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John Blackett (1819-1893)

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John Blackett (1819-1893)

1852 Birth of son John George Blackett


1893 Obituary [1]

JOHN BLACKETT was born at Newcastle-on-Tyne in 1819 and served an apprenticeship of seven years to R. and W. Hawthorn, engineers, of that city.

On the expiration of his pupilage he remained in the employment of the firm as a draughtsman for twelve months, leaving in 1841 to occupy a similar position in the works of the Great Western Steamship Company at Bristol, under the late T. R. Guppy.

Mr. Blackett was in the service of this company until 1845, after which he assisted Mr. Guppy for a time in the design and construction of iron steamships and machinery generally. He then had charge for three years, under Mr. Guppy, of the erection of new mills, engines and workshops for the Governor and Company of Copper Miners in England.

After practising for a time on his own account at Newcastle-on-Tyne, Mr. Blackett decided to emigrate to New Zealand in 1851. He was amongst the earliest settlers in Taranaki, that province being then in its infancy, the white inhabitants few and the Maoris not always easy to deal with. After enduring all the hardships of the early residents in that part of the colony Mr. Blackett removed to Nelson, where he was appointed Provincial Engineer in 1859. That position he filled for nearly twelve years with much practical ability, not only performing valuable engineering services in road making and bridge construction under circumstances of great difficulty, but undertaking arduous explorations in the wild, thickly-wooded and mountainous country in the interior between Nelson and the west coast of Middle Island and other districts.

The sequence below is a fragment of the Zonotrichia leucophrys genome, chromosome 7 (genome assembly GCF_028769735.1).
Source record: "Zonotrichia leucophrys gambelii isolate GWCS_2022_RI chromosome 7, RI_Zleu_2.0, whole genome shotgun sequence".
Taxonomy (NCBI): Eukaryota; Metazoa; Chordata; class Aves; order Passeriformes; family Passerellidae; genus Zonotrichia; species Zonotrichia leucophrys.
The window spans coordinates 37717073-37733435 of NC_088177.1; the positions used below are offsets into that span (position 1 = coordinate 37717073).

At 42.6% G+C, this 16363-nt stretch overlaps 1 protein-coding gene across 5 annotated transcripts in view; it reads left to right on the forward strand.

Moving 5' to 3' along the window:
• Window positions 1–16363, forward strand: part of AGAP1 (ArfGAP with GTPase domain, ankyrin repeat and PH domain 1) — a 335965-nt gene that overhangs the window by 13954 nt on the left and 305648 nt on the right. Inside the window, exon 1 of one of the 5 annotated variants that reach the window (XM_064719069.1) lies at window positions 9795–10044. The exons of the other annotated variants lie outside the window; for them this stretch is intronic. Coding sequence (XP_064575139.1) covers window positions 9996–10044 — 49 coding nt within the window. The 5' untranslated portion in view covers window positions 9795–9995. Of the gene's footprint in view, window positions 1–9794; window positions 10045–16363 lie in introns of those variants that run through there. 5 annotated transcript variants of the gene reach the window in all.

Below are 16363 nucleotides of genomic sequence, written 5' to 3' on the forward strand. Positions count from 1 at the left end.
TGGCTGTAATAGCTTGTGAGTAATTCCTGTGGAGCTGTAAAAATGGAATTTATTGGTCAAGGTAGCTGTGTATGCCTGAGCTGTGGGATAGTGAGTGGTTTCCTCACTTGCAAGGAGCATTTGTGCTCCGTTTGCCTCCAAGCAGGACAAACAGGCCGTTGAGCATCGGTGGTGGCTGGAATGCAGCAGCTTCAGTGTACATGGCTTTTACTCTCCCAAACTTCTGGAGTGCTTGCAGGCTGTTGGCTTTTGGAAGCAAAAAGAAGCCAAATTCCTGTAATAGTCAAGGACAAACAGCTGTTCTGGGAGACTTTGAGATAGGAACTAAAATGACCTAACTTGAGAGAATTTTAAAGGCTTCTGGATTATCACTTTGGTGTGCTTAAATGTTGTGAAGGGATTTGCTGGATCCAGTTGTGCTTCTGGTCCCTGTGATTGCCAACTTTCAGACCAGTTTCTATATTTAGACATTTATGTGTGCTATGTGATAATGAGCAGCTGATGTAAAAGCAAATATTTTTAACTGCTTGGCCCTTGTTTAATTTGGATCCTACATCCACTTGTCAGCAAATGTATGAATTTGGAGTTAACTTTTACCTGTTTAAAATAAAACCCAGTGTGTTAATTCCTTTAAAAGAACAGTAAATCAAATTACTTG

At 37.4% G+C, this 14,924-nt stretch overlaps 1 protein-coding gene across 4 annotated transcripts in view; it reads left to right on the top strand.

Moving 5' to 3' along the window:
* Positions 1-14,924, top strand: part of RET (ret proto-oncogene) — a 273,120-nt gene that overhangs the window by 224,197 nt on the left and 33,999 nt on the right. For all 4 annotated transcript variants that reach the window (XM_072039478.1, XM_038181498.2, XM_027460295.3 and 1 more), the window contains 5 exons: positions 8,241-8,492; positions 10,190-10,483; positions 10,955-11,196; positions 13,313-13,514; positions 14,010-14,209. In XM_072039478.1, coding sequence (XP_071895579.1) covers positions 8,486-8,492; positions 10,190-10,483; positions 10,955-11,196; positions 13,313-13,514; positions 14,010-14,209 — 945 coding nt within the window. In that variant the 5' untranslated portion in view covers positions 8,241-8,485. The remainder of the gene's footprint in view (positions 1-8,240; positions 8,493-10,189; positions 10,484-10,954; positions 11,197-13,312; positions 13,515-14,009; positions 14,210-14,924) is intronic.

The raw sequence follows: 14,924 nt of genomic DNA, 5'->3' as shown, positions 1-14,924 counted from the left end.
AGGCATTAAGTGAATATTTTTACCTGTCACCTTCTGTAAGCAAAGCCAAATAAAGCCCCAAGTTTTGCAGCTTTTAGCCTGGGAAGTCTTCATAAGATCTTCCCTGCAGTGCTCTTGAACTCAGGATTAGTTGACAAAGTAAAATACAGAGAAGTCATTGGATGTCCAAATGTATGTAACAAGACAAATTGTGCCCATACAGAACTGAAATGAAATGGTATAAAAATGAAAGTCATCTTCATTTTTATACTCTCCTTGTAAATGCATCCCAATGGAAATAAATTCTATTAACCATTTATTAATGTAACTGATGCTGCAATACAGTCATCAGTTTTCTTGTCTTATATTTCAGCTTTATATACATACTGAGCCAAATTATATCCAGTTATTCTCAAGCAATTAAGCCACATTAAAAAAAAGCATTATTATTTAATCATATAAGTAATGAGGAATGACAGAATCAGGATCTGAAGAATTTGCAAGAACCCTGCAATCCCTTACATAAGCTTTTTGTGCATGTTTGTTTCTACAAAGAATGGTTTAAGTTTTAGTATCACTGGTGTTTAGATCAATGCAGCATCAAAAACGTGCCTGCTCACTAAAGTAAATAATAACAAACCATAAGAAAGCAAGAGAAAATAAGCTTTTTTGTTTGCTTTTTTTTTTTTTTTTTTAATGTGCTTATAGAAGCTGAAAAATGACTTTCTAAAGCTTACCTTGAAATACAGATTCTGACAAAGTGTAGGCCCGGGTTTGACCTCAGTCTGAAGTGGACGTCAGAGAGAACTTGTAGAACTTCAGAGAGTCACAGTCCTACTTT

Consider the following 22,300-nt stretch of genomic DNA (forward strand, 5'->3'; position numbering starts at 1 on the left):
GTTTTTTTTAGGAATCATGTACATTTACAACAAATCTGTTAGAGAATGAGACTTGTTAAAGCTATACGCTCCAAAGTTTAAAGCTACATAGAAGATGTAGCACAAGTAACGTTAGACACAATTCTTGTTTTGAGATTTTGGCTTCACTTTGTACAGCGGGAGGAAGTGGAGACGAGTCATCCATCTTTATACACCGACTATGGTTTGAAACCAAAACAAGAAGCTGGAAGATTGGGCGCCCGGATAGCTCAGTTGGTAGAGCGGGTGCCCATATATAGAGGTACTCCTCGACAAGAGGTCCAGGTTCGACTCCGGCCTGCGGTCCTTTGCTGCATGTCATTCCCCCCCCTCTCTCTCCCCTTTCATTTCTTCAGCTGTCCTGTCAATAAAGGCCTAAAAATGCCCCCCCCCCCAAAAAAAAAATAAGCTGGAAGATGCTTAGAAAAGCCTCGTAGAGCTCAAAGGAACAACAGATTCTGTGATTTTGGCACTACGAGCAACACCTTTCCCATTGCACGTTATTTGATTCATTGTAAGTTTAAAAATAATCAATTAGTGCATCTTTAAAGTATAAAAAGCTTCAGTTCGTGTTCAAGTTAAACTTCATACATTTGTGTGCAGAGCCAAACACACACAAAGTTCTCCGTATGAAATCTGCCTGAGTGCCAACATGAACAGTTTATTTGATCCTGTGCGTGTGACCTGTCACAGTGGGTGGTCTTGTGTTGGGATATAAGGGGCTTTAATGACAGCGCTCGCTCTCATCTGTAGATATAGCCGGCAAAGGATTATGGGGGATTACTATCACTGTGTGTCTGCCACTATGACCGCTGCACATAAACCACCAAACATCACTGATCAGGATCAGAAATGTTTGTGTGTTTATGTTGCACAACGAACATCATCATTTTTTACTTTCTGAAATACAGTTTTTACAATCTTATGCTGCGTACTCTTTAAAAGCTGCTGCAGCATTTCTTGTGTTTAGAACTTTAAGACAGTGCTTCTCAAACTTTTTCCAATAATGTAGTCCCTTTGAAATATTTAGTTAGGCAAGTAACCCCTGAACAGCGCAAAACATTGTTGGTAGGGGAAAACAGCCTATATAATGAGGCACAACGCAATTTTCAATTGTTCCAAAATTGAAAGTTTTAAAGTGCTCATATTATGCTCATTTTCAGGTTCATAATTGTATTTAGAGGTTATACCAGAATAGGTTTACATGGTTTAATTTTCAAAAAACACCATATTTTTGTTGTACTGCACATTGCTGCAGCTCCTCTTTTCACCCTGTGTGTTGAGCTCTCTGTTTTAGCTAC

In these expeditions through country for the most part previously untrodden, Mr. Blackett underwent considerable hardships and no doubt sowed the seeds of the rheumatic trouble from which he suffered in after life.

In 1867 he carried out a system of water-supply for the city of Nelson. Mr. Blackett entered the service of the General Government of New Zealand in 1870 and held the position of Acting Engineer-in-Chief until the following year, when he was appointed Assistant Engineer-in-Chief. In 1878 he became Chief Engineer for the North Island, the late Mr. W. N. Blair occupying a similar post for the South Island, and in 1884 he was appointed Engineer-in-Chief for the whole colony. In that capacity he had charge of the railways, roads, waterworks, lighthouses and other public works.

Mr. Blackett remained in office until 1889, when he left the colony and proceeded to London to take up the appointment of Consulting Engineer to the Government of Kew Zealand, his principal duty being to inspect material sent out for public works in the colony.

His health failing, however, he was induced in the autumn of 1892 to return to New Zealand, in the hope of enjoying there some years of retirement. On the voyage out he suffered severely from indigestion and heart affection, and a few days after landing became seriously ill. He died at Wellington, on the 8th of January, 1893, at the age of seventy-four.

As a hard-working and faithful public servant Mr. Blackett was esteemed and respected throughout the colony. In disposition he was modest and retiring. He was elected, a Member of the Institution on the 5th of February, 1878, and shortly afterwards contributed to the Minutes of Proceedings a Paper on “New Zealand Lighthouses.”


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